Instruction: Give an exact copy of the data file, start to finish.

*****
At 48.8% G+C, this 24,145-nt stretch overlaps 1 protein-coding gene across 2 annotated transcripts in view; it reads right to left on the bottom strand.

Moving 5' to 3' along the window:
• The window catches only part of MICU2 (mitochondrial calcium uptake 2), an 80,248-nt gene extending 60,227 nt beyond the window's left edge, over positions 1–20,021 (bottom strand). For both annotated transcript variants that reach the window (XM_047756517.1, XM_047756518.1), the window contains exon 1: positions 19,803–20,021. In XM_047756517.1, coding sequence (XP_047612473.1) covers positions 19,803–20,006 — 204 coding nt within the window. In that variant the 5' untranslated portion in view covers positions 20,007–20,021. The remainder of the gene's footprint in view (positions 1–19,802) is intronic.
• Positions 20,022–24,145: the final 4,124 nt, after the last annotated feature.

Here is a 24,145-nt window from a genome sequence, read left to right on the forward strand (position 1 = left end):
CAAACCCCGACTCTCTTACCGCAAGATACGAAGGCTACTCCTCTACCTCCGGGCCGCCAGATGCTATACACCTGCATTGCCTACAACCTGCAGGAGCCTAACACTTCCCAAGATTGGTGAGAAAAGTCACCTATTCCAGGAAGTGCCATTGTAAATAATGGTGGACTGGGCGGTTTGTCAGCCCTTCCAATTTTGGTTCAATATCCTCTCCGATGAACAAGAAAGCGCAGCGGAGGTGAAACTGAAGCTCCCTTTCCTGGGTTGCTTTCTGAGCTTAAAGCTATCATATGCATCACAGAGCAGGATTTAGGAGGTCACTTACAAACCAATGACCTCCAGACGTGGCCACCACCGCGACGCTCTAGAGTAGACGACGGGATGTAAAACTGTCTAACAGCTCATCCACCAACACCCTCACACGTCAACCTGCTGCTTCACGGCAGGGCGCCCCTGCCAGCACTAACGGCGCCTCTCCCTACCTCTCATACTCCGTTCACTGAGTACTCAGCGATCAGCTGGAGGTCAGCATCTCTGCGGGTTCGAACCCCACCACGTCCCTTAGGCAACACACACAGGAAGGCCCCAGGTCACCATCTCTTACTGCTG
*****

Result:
At 48.8% G+C, this 24,145-nt stretch overlaps 1 protein-coding gene across 2 annotated transcripts in view; it reads right to left on the bottom strand.

Moving 5' to 3' along the window:
• The window catches only part of MICU2 (mitochondrial calcium uptake 2), an 80,248-nt gene extending 60,227 nt beyond the window's left edge, over positions 1–20,021 (bottom strand). For both annotated transcript variants that reach the window (XM_047756517.1, XM_047756518.1), the window contains exon 1: positions 19,803–20,021. In XM_047756517.1, coding sequence (XP_047612473.1) covers positions 19,803–20,006 — 204 coding nt within the window. In that variant the 5' untranslated portion in view covers positions 20,007–20,021. The remainder of the gene's footprint in view (positions 1–19,802) is intronic.
• Positions 20,022–24,145: the final 4,124 nt, after the last annotated feature.

Here is a 24,145-nt window from a genome sequence, read left to right on the forward strand (position 1 = left end):
CAAACCCCGACTCTCTTACCGCAAGATACGAAGGCTACTCCTCTACCTCCGGGCCGCCAGATGCTATACACCTGCATTGCCTACAACCTGCAGGAGCCTAACACTTCCCAAGATTGGTGAGAAAAGTCACCTATTCCAGGAAGTGCCATTGTAAATAATGGTGGACTGGGCGGTTTGTCAGCCCTTCCAATTTTGGTTCAATATCCTCTCCGATGAACAAGAAAGCGCAGCGGAGGTGAAACTGAAGCTCCCTTTCCTGGGTTGCTTTCTGAGCTTAAAGCTATCATATGCATCACAGAGCAGGATTTAGGAGGTCACTTACAAACCAATGACCTCCAGACGTGGCCACCACCGCGACGCTCTAGAGTAGACGACGGGATGTAAAACTGTCTAACAGCTCATCCACCAACACCCTCACACGTCAACCTGCTGCTTCACGGCAGGGCGCCCCTGCCAGCACTAACGGCGCCTCTCCCTACCTCTCATACTCCGTTCACTGAGTACTCAGCGATCAGCTGGAGGTCAGCATCTCTGCGGGTTCGAACCCCACCACGTCCCTTAGGCAACACACACAGGAAGGCCCCAGGTCACCATCTCTTACTGCTG